Turning Up the Heat on Tropical Saltwater Aquariums

Two popular aquarium heater choices

Two popular aquarium heater choices

The vast majority of saltwater aquarium hobbyists choose to keep fish and invertebrates that were collected on and around tropical coral reefs. Thus, if they want to keep their marine livestock alive and thriving, it’s essential that they maintain tropical temperatures in their tanks. The good news is, owing to the ready availability of high-quality, affordable aquarium heaters and thermometers, maintaining the right water temperature is a snap.

What’s the correct range?

Opinions vary when it comes to the ideal water temperature for a saltwater aquarium. Here at Saltwater Smarts, we recommend a temperature in the range of 76 to 80 degrees Fahrenheit. The exact value you settle upon within that range isn’t critical, but it is very important to keep it stable, as sudden, pronounced temperature fluctuations are extremely stressful to reef organisms.

The right tools for temperature maintenance

The heat-control workhorse of the saltwater-aquarium world is the submersible heater. We suggest choosing a model that is fully submersible versus the style designed to hang on the rim of the tank. Submersible heaters (we use EHEIM Jager models) give you much more flexibility when it comes to placement because they can be positioned in virtually any orientation. Be sure whatever model you choose is both easy to read and simple to adjust.

For the sake of aesthetics, you can creatively conceal your heater in the display tank, for example behind live rock, or you can leave it out of the display tank altogether and put it down in your sump instead.

If you plan to keep a boisterous fish species prone to trashing heaters and other equipment, such as a triggerfish, sump placement of the heater is highly recommended. If that’s not an option, you should choose a shatterproof heater, such as a titanium model or one encased within a plastic sheath.

Of course, you’ll also need to monitor your water temperature on a regular basis, ideally using either a floating thermometer (these are typically equipped with suction cups so they can be affixed to any smooth surface in your system) or a digital remote sensor with a temperature probe. A temperature check should be performed every day, so if you choose to place the thermometer out of sight in a sump, overflow compartment, refugium, etc., make sure you can easily access it.

How much heating power?

As a general rule, your aquarium heater should provide between 3 and 5 watts of heating power per gallon of aquarium capacity. So, if you have a 40-gallon tank, your heater should be rated for somewhere between 120 and 200 watts, depending on the prevailing ambient temperature in the vicinity of the aquarium.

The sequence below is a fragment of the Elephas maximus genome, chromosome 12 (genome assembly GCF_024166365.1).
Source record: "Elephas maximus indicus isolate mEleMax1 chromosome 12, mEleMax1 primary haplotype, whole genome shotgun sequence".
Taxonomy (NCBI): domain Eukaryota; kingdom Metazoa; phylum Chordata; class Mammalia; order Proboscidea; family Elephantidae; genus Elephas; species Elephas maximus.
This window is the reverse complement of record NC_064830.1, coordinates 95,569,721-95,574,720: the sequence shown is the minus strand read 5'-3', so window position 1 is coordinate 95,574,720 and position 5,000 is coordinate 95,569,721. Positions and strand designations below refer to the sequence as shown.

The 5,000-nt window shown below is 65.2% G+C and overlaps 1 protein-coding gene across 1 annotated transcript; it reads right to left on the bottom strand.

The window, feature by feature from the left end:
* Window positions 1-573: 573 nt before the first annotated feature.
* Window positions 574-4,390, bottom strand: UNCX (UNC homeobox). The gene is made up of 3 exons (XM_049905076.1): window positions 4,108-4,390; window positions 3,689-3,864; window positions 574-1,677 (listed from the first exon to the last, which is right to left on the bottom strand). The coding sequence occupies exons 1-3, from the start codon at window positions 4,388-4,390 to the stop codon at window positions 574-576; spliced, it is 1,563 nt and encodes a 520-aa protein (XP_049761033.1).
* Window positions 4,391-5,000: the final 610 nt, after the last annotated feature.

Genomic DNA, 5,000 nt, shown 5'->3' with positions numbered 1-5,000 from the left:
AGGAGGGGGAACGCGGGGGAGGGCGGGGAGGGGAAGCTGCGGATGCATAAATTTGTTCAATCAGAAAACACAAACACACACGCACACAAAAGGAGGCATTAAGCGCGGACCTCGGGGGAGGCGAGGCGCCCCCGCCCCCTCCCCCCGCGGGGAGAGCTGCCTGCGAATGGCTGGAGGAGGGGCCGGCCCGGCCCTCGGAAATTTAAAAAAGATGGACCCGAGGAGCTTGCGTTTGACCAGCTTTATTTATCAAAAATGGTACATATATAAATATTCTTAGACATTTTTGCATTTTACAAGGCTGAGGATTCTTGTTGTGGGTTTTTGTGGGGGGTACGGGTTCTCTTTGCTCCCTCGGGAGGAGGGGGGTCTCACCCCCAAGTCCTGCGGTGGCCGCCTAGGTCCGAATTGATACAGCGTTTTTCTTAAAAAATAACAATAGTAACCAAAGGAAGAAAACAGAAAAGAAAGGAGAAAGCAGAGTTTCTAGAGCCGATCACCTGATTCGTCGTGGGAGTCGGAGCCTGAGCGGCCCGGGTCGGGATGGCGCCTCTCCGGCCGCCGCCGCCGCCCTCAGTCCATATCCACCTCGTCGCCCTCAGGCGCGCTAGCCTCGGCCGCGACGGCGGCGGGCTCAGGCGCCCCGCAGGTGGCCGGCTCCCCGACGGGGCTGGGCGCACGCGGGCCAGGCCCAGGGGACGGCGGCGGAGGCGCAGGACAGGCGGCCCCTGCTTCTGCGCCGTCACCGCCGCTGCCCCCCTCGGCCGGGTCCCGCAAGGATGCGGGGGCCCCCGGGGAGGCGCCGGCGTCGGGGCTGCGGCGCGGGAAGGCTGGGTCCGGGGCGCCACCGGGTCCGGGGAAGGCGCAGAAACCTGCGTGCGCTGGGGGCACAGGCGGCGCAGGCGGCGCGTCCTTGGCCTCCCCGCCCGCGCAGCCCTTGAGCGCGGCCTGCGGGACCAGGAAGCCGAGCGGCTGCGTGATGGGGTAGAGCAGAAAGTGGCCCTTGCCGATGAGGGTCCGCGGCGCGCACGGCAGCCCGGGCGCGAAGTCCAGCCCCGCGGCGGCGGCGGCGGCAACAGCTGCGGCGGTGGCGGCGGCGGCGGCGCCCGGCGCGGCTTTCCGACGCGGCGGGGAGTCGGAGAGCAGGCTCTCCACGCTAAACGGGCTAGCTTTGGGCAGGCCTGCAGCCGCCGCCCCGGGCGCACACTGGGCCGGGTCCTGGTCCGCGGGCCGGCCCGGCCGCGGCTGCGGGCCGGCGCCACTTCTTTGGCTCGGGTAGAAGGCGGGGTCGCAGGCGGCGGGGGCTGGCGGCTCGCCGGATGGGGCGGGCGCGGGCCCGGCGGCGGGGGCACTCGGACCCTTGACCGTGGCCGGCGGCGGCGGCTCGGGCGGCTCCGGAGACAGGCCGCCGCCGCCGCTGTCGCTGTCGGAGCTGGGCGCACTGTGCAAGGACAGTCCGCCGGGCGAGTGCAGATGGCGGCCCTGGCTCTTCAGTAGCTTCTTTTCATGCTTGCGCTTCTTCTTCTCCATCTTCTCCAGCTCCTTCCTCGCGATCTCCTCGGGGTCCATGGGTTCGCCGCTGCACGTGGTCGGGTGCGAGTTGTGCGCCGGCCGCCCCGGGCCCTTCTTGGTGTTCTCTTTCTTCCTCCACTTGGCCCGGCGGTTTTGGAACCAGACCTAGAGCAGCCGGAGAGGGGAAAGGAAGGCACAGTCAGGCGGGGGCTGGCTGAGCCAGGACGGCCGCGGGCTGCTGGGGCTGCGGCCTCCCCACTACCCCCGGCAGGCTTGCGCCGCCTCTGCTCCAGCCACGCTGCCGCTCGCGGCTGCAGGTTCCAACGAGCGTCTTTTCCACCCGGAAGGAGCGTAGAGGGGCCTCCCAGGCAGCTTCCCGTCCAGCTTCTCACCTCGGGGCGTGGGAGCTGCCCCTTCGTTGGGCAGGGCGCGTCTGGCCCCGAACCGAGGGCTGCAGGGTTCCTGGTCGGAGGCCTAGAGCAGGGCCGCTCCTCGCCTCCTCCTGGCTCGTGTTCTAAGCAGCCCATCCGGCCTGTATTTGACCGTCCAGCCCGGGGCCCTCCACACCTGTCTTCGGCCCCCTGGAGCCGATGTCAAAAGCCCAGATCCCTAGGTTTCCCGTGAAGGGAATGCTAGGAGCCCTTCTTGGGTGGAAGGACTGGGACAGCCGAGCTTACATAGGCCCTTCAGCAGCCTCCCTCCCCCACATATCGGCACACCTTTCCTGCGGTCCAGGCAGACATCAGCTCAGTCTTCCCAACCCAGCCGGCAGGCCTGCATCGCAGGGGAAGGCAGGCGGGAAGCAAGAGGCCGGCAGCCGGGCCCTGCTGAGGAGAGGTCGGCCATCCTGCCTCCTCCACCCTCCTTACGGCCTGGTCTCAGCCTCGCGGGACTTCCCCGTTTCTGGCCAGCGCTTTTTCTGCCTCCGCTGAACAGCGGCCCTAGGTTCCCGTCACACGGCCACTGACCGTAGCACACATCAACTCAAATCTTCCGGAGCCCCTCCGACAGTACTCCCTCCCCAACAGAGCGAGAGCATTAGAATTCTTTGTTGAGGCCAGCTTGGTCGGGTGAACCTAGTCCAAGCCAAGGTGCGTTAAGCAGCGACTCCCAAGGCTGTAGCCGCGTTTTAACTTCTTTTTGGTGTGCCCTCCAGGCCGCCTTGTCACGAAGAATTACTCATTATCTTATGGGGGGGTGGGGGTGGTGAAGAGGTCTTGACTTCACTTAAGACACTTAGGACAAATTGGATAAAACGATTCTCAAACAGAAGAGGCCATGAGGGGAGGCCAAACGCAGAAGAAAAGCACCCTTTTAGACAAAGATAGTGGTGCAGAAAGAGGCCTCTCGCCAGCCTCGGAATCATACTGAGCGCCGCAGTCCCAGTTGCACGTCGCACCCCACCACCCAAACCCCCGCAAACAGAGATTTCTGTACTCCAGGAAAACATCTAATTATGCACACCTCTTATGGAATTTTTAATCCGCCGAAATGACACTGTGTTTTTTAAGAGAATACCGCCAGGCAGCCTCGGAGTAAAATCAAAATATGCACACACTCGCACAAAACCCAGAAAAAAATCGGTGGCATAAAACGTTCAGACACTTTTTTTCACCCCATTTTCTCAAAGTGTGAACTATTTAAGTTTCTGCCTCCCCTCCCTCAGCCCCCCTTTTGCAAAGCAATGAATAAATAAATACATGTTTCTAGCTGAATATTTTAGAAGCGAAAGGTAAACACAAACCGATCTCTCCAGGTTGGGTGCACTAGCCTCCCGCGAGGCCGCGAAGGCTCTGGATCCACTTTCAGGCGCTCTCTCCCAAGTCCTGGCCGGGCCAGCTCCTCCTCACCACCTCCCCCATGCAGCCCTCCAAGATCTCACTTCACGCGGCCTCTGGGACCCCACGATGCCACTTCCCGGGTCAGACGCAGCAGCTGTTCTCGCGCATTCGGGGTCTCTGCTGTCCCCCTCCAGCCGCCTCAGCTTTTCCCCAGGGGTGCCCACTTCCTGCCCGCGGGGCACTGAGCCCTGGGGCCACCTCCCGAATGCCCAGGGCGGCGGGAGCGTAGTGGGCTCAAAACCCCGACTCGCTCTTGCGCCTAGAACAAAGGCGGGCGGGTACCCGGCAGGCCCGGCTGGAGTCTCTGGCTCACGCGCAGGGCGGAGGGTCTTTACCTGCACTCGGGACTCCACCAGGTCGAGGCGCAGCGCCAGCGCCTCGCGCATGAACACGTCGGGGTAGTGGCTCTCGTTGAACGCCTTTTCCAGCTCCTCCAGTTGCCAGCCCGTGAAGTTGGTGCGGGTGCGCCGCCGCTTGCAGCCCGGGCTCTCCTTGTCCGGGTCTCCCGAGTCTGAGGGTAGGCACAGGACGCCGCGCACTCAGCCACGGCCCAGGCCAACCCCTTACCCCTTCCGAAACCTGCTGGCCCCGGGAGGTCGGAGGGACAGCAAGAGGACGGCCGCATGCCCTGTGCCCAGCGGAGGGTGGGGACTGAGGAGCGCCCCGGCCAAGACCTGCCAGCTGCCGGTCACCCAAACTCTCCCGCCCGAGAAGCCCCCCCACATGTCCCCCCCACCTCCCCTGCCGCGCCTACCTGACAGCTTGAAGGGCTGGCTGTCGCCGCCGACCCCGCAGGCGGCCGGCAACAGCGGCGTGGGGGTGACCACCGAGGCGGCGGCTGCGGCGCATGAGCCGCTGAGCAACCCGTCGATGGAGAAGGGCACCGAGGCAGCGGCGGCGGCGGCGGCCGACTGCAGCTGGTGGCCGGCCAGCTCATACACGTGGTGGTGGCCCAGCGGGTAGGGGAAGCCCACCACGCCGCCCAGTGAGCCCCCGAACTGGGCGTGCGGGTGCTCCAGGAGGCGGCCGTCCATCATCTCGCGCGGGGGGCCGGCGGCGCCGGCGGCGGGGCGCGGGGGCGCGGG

TIP: Double up for big tanks

With larger aquariums, it’s a good idea to use two heaters, each rated at approximately half the recommended wattage, instead of just one. This way, you’ll have more even heat distribution throughout the tank, and if one heater should break, you’ll still have another in operation to prevent a major temperature plunge while you head to the store to buy a replacement.


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About Jeff Kurtz

Jeff Kurtz is the Co-founder/Editor of Saltwater Smarts, former Senior Consulting Editor for Tropical Fish Hobbyist Magazine, and the aquarist formerly known as “The Salt Creep.” He has been an aquarium hobbyist for over 30 years and is an avid scuba diver.


  1. Such a great and informative post on how to maintain our aquarium. In this way, fishes will live longer. Keep posting.

  2. Matt Filippi says

    So with two heaters… Do you set them both to the desired temp, say 77 or do you stagger them say 77 and 76?

    • Chris Aldrich says

      I would suggest staggering the temperature settings. Then the second heater will turn on when the first heater isn’t able to support the desired temp.

      In my Carib system, I utilize two 300w Jager heaters. Their temperature settings are staggered AND I utilize a controller to turn on/off each of them depending on the temperature range I want the tank to stay within (currently 76-77 degrees). As the system is located in my basement, ambient air temps are much more stable. During the summer, one heater is easily able to maintain the system within the specified threshold. During the colder months, the secondary heater is activated more often to keep water temp within that range.

  3. Leslie Melling says

    I would advocate an external thermostat connected to titanium heaters as the best and most reliable form of heating your aquarium.. If you do want a heater thermostat then do not skimp on one and buy a good respected make. Many suggest you change your heater thermostat every 2 years to reduce the chance of failure. The required wattage is best split into two heater thermostats that way if one should fail and stick on it will take some time to overheat your aquarium if at all and you are more likely to spot the failure. Likewise, if one fails and won’t come on at least the other will help keep some heat in the tank until you can buy another. Better still keep a spare heater for such emergencies as sods law will dictate a heater will fail at the most inconvenient time.


  1. […] keep our tanks as naturalistic as possible, so we commonly take pains to hide submersed equipment—heaters, skimmers, pumps, etc.—either down in a sump or behind rockwork in the display tank. But […]

  2. […] keep our tanks as naturalistic as possible, so we commonly take pains to hide submersed equipment—heaters, skimmers, pumps, etc.—either down in a sump or behind rockwork in the display tank. But […]

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